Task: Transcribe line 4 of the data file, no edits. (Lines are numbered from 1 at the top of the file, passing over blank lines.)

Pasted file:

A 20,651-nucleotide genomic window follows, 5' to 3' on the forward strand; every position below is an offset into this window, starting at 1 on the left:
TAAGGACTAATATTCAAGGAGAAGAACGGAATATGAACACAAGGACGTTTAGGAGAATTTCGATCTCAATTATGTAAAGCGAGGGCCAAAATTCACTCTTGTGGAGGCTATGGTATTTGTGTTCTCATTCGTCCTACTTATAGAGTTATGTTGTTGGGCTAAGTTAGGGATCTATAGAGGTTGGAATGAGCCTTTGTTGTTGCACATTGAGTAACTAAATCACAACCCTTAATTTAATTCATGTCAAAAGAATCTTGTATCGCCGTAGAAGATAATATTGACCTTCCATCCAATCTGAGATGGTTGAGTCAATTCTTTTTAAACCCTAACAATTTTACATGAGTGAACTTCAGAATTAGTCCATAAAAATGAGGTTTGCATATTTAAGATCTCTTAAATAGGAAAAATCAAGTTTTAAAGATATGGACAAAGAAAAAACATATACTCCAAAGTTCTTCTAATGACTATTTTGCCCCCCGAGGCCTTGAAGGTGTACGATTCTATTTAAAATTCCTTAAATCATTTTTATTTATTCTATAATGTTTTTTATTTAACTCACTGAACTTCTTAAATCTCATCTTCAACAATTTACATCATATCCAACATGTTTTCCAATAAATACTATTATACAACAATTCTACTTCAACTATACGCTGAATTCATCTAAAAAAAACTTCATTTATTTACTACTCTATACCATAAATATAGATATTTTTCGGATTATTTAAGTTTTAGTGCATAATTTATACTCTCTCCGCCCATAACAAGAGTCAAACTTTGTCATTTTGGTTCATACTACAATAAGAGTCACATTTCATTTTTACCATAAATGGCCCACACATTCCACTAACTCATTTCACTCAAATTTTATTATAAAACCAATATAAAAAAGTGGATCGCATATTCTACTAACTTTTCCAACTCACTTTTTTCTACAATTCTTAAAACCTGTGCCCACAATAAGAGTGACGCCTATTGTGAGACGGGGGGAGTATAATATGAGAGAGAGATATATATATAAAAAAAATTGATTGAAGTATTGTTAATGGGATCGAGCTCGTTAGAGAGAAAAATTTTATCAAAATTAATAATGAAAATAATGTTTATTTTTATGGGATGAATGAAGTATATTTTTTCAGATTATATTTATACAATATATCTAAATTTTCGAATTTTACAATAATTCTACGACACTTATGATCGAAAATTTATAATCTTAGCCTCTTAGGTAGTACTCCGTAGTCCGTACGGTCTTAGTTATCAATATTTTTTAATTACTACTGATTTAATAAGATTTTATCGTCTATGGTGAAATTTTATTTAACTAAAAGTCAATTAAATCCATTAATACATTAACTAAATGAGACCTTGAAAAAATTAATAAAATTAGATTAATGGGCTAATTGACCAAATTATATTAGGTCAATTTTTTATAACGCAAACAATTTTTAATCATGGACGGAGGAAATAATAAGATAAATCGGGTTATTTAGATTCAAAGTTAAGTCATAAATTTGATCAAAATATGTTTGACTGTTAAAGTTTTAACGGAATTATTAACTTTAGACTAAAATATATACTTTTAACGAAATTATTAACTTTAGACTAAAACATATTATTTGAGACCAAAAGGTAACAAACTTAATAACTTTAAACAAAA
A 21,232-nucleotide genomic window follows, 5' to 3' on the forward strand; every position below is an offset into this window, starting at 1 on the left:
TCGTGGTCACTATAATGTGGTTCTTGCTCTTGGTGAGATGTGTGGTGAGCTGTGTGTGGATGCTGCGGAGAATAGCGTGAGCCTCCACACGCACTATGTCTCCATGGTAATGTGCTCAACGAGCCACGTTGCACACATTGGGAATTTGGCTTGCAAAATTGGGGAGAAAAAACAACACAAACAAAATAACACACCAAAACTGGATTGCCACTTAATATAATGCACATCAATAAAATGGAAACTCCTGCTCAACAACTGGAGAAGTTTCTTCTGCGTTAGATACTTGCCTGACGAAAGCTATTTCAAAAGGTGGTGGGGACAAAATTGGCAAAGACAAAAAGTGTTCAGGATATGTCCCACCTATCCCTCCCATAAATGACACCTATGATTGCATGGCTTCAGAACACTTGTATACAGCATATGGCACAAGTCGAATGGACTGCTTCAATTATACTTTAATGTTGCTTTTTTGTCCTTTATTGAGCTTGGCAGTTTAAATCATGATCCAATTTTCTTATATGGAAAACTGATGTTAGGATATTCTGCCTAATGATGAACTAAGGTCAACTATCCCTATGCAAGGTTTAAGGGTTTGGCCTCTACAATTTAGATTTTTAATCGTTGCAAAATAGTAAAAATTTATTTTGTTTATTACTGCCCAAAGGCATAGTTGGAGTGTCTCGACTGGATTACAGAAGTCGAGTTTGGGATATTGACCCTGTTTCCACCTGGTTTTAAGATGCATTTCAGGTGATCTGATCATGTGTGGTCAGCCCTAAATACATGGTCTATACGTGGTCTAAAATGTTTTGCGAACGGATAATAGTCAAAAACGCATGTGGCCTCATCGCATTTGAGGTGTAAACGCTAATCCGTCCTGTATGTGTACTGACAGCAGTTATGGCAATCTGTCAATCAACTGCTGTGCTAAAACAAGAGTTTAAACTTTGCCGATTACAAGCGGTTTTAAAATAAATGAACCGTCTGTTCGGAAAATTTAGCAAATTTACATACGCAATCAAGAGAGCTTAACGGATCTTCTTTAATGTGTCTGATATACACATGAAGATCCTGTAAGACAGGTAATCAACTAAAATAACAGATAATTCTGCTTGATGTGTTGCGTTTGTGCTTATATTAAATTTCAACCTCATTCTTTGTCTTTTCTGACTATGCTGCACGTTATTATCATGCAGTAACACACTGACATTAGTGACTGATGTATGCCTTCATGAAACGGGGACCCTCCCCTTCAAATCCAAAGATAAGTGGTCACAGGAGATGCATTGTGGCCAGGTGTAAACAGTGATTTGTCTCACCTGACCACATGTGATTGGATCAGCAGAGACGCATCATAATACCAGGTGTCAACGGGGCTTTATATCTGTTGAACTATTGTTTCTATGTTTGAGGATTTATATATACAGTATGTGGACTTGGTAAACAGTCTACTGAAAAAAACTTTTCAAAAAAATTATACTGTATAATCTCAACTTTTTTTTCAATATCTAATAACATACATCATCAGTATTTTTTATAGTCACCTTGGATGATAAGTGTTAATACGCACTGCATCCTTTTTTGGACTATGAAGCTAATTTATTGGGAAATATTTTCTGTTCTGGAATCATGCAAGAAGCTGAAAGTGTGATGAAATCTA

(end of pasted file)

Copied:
TCGTGGTCACTATAATGTGGTTCTTGCTCTTGGTGAGATGTGTGGTGAGCTGTGTGTGGATGCTGCGGAGAATAGCGTGAGCCTCCACACGCACTATGTCTCCATGGTAATGTGCTCAACGAGCCACGTTGCACACATTGGGAATTTGGCTTGCAAAATTGGGGAGAAAAAACAACACAAACAAAATAACACACCAAAACTGGATTGCCACTTAATATAATGCACATCAATAAAATGGAAACTCCTGCTCAACAACTGGAGAAGTTTCTTCTGCGTTAGATACTTGCCTGACGAAAGCTATTTCAAAAGGTGGTGGGGACAAAATTGGCAAAGACAAAAAGTGTTCAGGATATGTCCCACCTATCCCTCCCATAAATGACACCTATGATTGCATGGCTTCAGAACACTTGTATACAGCATATGGCACAAGTCGAATGGACTGCTTCAATTATACTTTAATGTTGCTTTTTTGTCCTTTATTGAGCTTGGCAGTTTAAATCATGATCCAATTTTCTTATATGGAAAACTGATGTTAGGATATTCTGCCTAATGATGAACTAAGGTCAACTATCCCTATGCAAGGTTTAAGGGTTTGGCCTCTACAATTTAGATTTTTAATCGTTGCAAAATAGTAAAAATTTATTTTGTTTATTACTGCCCAAAGGCATAGTTGGAGTGTCTCGACTGGATTACAGAAGTCGAGTTTGGGATATTGACCCTGTTTCCACCTGGTTTTAAGATGCATTTCAGGTGATCTGATCATGTGTGGTCAGCCCTAAATACATGGTCTATACGTGGTCTAAAATGTTTTGCGAACGGATAATAGTCAAAAACGCATGTGGCCTCATCGCATTTGAGGTGTAAACGCTAATCCGTCCTGTATGTGTACTGACAGCAGTTATGGCAATCTGTCAATCAACTGCTGTGCTAAAACAAGAGTTTAAACTTTGCCGATTACAAGCGGTTTTAAAATAAATGAACCGTCTGTTCGGAAAATTTAGCAAATTTACATACGCAATCAAGAGAGCTTAACGGATCTTCTTTAATGTGTCTGATATACACATGAAGATCCTGTAAGACAGGTAATCAACTAAAATAACAGATAATTCTGCTTGATGTGTTGCGTTTGTGCTTATATTAAATTTCAACCTCATTCTTTGTCTTTTCTGACTATGCTGCACGTTATTATCATGCAGTAACACACTGACATTAGTGACTGATGTATGCCTTCATGAAACGGGGACCCTCCCCTTCAAATCCAAAGATAAGTGGTCACAGGAGATGCATTGTGGCCAGGTGTAAACAGTGATTTGTCTCACCTGACCACATGTGATTGGATCAGCAGAGACGCATCATAATACCAGGTGTCAACGGGGCTTTATATCTGTTGAACTATTGTTTCTATGTTTGAGGATTTATATATACAGTATGTGGACTTGGTAAACAGTCTACTGAAAAAAACTTTTCAAAAAAATTATACTGTATAATCTCAACTTTTTTTTCAATATCTAATAACATACATCATCAGTATTTTTTATAGTCACCTTGGATGATAAGTGTTAATACGCACTGCATCCTTTTTTGGACTATGAAGCTAATTTATTGGGAAATATTTTCTGTTCTGGAATCATGCAAGAAGCTGAAAGTGTGATGAAATCTA